OK

I made it link by link, and yard by yard; I girded it on of my own free will, and of my own free will I wore it.

Marley's Ghost, A Christmas Carol

Leonard Pitts writes that that

If ever tyranny overtakes this land of the sometimes free and home of the intermittently brave, it probably won’t, contrary to the fever dreams of gun rights extremists, involve jack-booted government thugs rappelling down from black helicopters. Rather, it will involve changes to words on paper many have forgotten or never knew, changes that chip away until they strip away, precious American freedoms.

It will involve a trade of sorts, an inducement to give up the reality of freedom for the illusion of security. Indeed, the bargain has already been struck.

Pitts articulates an issue that has been with us since the beginning of the Cold War. We have been constructing a security / surveillance apparatus that long, and the security-freedom balance has been obscured by Red scares, McCarthyism, "soft on Communism" accusations, "cut-and-run Democrat" ad hominem attacks etc.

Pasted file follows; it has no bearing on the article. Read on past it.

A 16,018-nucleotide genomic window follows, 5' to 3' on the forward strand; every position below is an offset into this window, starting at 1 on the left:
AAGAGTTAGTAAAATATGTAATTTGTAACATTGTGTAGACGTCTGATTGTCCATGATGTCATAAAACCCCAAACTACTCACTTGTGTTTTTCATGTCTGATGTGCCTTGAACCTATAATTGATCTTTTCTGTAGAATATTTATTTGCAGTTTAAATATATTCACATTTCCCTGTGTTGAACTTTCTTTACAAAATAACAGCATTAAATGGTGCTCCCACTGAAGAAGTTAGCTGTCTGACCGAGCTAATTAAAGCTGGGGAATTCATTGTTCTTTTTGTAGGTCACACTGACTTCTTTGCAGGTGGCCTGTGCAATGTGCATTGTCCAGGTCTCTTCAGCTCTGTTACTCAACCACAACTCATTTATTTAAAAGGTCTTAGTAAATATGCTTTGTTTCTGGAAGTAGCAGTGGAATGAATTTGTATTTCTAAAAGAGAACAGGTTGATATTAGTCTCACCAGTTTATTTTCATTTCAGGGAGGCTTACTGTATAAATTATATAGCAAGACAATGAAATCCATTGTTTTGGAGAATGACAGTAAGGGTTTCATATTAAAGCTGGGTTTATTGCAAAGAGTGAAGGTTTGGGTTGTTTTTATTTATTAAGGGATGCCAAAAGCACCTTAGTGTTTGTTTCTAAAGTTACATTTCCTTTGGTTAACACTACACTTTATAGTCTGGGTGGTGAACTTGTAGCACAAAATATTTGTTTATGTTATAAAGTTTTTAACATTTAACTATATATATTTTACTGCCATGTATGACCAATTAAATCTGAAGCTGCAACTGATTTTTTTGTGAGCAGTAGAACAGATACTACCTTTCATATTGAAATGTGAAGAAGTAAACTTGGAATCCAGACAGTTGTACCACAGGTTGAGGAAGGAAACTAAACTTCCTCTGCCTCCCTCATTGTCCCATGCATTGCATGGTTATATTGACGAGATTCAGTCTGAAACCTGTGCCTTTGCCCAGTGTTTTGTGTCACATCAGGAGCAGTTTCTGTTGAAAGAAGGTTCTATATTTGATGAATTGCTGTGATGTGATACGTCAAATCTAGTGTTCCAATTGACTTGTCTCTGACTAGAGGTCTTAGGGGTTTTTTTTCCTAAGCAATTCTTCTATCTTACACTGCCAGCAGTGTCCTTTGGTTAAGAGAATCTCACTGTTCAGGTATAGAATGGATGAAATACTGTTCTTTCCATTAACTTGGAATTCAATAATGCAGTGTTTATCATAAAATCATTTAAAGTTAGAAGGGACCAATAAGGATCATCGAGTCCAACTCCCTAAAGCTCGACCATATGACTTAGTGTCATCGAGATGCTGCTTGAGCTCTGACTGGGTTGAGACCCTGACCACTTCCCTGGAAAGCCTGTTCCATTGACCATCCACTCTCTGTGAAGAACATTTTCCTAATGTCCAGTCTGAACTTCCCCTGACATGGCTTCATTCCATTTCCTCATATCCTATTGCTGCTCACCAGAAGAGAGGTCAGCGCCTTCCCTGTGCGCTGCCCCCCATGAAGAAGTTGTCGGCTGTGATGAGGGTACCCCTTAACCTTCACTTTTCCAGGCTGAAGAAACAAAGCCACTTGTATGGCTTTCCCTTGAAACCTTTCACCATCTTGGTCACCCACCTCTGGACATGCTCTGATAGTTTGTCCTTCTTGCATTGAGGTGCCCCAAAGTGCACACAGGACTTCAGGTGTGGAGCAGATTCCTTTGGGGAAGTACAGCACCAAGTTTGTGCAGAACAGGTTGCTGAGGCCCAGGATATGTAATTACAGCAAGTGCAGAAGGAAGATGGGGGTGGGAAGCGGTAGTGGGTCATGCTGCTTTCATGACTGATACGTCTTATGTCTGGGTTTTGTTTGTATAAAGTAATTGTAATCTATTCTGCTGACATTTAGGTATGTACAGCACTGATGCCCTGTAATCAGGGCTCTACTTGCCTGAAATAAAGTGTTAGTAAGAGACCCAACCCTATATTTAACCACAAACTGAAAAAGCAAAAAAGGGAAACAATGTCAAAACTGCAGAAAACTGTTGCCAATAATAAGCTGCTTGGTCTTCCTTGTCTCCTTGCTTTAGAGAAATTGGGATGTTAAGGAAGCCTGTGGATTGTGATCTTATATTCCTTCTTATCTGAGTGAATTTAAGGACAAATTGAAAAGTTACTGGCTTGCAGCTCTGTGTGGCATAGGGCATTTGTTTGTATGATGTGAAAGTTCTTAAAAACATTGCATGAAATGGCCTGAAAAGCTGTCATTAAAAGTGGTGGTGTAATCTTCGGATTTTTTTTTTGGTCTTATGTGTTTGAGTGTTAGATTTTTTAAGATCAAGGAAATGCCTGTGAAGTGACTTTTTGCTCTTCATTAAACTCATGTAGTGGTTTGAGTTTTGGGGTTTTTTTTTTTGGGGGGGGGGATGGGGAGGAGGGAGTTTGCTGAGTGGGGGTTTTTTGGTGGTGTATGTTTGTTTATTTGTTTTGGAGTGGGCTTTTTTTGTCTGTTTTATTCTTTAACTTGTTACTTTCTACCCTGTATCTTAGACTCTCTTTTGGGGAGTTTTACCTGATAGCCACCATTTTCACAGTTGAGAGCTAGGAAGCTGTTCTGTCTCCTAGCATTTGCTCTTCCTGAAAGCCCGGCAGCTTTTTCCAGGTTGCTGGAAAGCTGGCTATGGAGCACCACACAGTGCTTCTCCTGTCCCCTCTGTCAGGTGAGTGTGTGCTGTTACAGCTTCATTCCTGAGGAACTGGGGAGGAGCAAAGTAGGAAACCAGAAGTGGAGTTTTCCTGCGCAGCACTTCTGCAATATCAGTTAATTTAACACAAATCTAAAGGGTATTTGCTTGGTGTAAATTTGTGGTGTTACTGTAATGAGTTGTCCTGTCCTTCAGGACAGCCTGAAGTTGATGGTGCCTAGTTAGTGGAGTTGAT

Individual liberty has always taken a beating during war time, with the measures justified as temporary if regrettable necessities. (Lincoln suspended habeas corpus; the WW2 internment camps are infamous; and the Bush-Cheney depredations are too lengthy to go into). But, the Cold War, the War of Drugs, and the War on Terrorism never end. You can say that these aren't really wars, but in terms of security the public has pretty much bought the argument that they are.

It's not a simple issue. The basic problem with Pitts' formulation is that it can be turned on its head. After all, It wasn't that long ago that we were all happy that the FBI had the capacity to process CCTV data -- those things are ubiquitous -- and enable Boston law enforcement to track down the Patriot's Day bombers.

This doesn't even get into the industry that has sprung up around security and surveillance. Once money is involved, meaningful change becomes very difficult. The public isn't that interested in change, anyway.

I'm all for declassifying FISA court hearings a la the Merkley legislation. But the bill won't undo that much: The FISA/PRISM stuff is just another link in a chain that has been in the forge since 1945. It is a ponderous chain.

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